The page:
Authorities released audio Friday of 911 calls received during Monday's shooting that killed a teacher and student at North Park Elementary School in San Bernardino.
On the recordings, a caller can be heard describing the scene at the school to a dispatcher, providing a description of the shooter and details about the location of the shooting. The unidentified caller told the dispatcher she was in an office at the time.
"We have an active shooter. One of our teachers got shot in the classroom," the caller said. "He's Mrs. Smith's husband."
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The shooter, Cedric Anderson, fatally shot himself after killing his estranged wife, teacher Karen Elaine Smith, and an 8-year-old boy, Jonathan Martinez, in a special-education classroom at North Park Elementary. Another student, 9-year-old Nolan Brandy, was shot and is recovering and in good spirits, his family said Wednesday.
According to the San Bernardino Police Department, Anderson fired 10 shots, stopping to reload his six-shot revolver midway through.
The 911 call, one of several about the shooting, was received at about 10 a.m. Monday. Within seven minutes, eight officers had responded to the school, accordin to police.
The 911 caller told the dispatcher the shooting occurred in room B1, which is where one of the first officers on scene was directed when he arrived.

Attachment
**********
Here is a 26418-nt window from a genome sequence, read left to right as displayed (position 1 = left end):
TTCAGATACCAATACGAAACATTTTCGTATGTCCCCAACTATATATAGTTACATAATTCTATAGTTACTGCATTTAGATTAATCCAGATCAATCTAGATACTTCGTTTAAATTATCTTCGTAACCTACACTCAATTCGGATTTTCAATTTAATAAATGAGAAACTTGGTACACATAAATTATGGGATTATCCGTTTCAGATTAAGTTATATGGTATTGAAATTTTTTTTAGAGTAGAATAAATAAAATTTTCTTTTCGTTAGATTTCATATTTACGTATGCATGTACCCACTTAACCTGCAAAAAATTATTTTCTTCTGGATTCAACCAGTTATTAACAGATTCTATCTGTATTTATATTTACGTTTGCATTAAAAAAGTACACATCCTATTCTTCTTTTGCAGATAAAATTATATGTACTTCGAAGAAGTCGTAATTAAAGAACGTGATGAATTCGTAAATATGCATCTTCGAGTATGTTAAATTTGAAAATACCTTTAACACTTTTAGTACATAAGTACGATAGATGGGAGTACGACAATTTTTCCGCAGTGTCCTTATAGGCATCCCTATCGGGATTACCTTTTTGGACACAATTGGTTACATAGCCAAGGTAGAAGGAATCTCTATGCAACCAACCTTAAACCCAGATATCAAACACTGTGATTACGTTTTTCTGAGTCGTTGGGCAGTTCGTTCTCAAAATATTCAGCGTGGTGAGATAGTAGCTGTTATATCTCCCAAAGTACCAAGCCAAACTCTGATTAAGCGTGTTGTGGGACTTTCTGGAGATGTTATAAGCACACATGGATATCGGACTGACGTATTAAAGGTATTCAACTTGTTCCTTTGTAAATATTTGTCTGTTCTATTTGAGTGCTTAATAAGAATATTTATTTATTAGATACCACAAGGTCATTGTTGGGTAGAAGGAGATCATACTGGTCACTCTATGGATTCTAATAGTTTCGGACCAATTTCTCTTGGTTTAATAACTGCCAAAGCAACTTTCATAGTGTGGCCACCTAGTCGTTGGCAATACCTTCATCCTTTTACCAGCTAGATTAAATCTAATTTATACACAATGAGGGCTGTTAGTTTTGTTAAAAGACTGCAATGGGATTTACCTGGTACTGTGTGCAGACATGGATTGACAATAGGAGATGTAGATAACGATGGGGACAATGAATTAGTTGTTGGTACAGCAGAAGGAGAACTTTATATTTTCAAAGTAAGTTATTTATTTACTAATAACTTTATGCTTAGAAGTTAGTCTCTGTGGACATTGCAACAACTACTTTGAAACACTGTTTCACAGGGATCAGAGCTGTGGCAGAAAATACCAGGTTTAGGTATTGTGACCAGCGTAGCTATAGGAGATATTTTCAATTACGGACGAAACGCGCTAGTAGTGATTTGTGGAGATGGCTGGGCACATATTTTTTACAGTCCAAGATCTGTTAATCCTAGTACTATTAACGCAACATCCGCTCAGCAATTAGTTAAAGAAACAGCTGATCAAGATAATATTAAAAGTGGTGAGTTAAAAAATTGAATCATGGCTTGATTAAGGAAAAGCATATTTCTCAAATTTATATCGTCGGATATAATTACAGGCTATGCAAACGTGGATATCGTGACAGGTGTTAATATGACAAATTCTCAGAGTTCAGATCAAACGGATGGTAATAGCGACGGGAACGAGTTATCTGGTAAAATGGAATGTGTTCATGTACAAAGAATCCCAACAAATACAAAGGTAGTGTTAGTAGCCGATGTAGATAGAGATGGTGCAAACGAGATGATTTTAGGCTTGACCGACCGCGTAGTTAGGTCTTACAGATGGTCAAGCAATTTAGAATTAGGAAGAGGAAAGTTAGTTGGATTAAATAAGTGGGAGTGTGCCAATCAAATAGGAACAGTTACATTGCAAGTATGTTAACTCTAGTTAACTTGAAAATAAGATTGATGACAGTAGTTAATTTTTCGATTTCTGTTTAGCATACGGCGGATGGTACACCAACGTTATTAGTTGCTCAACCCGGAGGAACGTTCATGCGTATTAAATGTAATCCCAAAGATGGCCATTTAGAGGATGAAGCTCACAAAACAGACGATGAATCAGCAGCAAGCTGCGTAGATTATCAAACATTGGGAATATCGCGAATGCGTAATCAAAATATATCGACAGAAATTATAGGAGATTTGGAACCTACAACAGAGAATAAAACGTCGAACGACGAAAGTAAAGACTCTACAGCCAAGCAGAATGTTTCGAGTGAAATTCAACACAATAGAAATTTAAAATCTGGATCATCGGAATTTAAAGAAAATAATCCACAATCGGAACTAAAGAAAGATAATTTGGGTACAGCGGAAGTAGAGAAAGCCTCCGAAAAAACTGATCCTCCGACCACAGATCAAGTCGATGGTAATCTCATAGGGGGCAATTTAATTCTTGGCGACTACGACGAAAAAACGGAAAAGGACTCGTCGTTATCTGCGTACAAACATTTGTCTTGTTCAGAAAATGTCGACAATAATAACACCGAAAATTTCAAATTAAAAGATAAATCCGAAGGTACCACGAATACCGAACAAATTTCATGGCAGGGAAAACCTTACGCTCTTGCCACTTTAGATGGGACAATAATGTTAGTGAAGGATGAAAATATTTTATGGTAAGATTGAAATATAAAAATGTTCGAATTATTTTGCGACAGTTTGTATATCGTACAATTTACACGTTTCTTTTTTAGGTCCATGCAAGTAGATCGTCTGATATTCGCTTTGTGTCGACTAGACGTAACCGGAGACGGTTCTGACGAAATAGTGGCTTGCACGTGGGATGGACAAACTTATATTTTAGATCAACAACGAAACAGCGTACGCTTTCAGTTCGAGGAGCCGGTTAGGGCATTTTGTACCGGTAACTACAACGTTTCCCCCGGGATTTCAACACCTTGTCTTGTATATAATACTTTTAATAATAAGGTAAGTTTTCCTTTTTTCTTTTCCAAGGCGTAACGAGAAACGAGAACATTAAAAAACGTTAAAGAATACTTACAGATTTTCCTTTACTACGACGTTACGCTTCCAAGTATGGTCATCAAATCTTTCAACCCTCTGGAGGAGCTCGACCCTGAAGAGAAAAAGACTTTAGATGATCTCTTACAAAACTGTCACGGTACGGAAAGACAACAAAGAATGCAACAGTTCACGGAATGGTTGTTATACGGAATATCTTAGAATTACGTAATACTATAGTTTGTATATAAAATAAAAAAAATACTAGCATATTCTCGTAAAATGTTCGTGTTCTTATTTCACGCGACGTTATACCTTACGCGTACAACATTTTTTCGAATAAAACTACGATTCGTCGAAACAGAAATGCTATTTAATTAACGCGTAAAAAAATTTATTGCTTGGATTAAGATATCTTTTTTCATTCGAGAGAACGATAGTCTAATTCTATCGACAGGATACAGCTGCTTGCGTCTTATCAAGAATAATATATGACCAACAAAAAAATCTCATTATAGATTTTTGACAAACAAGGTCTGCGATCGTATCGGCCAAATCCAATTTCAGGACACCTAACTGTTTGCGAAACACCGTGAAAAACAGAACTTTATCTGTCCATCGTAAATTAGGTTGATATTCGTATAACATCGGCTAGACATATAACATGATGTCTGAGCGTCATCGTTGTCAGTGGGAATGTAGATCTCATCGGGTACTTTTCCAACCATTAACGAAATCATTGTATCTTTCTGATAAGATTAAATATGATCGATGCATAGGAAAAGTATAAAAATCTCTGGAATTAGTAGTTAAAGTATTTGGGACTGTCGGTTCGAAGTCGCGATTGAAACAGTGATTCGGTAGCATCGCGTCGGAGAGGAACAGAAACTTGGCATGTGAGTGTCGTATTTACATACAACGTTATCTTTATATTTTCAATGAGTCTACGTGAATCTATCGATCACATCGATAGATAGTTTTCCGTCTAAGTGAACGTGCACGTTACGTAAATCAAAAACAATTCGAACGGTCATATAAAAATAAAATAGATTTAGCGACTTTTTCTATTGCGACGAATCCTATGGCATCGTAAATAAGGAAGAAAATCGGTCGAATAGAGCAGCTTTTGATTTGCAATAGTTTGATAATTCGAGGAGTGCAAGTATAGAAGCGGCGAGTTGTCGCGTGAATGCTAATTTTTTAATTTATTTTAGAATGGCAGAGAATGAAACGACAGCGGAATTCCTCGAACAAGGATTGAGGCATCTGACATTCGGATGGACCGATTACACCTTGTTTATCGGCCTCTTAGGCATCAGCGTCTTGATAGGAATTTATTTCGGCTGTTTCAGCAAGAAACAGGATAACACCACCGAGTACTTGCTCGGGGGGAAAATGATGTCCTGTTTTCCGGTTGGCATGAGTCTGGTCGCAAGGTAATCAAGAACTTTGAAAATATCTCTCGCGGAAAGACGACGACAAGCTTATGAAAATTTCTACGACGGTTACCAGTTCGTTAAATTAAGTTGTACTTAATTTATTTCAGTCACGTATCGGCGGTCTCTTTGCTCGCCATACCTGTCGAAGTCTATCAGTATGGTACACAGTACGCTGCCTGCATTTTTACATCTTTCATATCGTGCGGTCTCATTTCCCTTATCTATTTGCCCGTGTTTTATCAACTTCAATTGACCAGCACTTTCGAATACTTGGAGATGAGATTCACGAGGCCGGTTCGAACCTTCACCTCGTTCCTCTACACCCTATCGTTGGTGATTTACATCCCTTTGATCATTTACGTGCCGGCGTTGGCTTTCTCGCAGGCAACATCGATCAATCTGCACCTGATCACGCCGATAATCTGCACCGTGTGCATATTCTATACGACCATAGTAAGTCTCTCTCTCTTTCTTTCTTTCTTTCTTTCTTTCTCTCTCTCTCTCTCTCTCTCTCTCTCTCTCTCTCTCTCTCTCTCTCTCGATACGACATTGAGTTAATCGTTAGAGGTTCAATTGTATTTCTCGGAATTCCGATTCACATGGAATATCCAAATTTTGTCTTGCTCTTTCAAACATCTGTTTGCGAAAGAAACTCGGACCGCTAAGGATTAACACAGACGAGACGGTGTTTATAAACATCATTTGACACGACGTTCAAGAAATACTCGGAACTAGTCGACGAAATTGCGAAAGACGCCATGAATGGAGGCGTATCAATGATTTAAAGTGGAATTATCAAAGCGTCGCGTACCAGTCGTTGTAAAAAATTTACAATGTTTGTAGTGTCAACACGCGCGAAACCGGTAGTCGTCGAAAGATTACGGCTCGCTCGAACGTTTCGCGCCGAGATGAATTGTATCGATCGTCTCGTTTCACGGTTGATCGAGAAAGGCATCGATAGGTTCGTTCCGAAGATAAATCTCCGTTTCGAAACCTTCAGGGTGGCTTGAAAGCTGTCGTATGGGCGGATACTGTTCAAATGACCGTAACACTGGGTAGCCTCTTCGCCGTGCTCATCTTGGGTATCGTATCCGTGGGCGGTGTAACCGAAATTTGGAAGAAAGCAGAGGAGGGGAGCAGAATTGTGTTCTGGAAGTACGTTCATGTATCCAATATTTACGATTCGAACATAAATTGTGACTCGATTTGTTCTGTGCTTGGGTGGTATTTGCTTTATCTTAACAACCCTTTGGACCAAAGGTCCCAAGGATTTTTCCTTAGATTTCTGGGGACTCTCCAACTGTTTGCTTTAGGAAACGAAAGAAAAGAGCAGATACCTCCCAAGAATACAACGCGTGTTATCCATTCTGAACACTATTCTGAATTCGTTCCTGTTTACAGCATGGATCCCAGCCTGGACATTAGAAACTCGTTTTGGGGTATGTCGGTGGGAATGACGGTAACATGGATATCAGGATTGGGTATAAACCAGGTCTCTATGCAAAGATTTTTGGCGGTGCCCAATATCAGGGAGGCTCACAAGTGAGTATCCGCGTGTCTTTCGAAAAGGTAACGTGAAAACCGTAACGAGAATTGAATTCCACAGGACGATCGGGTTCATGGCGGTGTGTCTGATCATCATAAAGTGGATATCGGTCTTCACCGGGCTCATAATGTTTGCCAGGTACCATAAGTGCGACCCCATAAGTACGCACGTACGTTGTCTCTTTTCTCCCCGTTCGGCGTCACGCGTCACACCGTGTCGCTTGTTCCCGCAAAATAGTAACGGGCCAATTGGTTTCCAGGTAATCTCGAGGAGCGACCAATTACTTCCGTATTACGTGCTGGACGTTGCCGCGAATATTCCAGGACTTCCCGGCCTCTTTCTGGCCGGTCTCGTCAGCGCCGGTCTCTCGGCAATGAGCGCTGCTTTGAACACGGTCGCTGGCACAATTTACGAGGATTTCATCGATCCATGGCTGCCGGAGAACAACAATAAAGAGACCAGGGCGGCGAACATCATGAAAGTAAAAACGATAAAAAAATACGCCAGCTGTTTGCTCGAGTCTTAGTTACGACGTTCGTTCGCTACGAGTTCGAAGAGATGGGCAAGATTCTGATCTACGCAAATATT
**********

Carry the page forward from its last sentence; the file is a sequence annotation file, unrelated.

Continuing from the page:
"I could still smell the gunpowder," said San Bernardino Officer Rob Snyder, who saw the deceased victims on the floor.
Another child, Nolan, had significant injuries, but was still breathing.
"We just needed to get him out of that scene, so that we could provide care," Snyder said.
At the time of the shooting, Smith, teacher's aide Jennfier Downing and another aide were working with tables of four to five students. Downing said she had no idea Anderson was in the room until she heard the first shot.
Anderson kept firing in the seconds it took for Downing to process what was happening. She saw Smith, 53, slumped over at the desk where she had been sitting with her group.
Downing told The Associated Press she saw the 9-year-old get shot.
"So in my mind, I'm thinking 'He's shooting anybody and everybody,'" she said.
At some point Anderson "stopped, and messed with his gun" and that's when she fled with two students. Later, Downing would find out from the other aide that Anderson tried to fire on other targets after Smith.
"She said he raised the gun to her -- and it clicked. He was out" of bullets, Downing said.
Earlier this year, just a month into their marriage, Anderson accused his wife of infidelity -- though police have said there is no evidence of that. When he failed to win her back, he shot and killed her, police Chief Jarrod Burguan said.
Smith told family members that Anderson had threatened her after she moved out, but she didn't take him seriously and thought he was just seeking attention, Burguan said.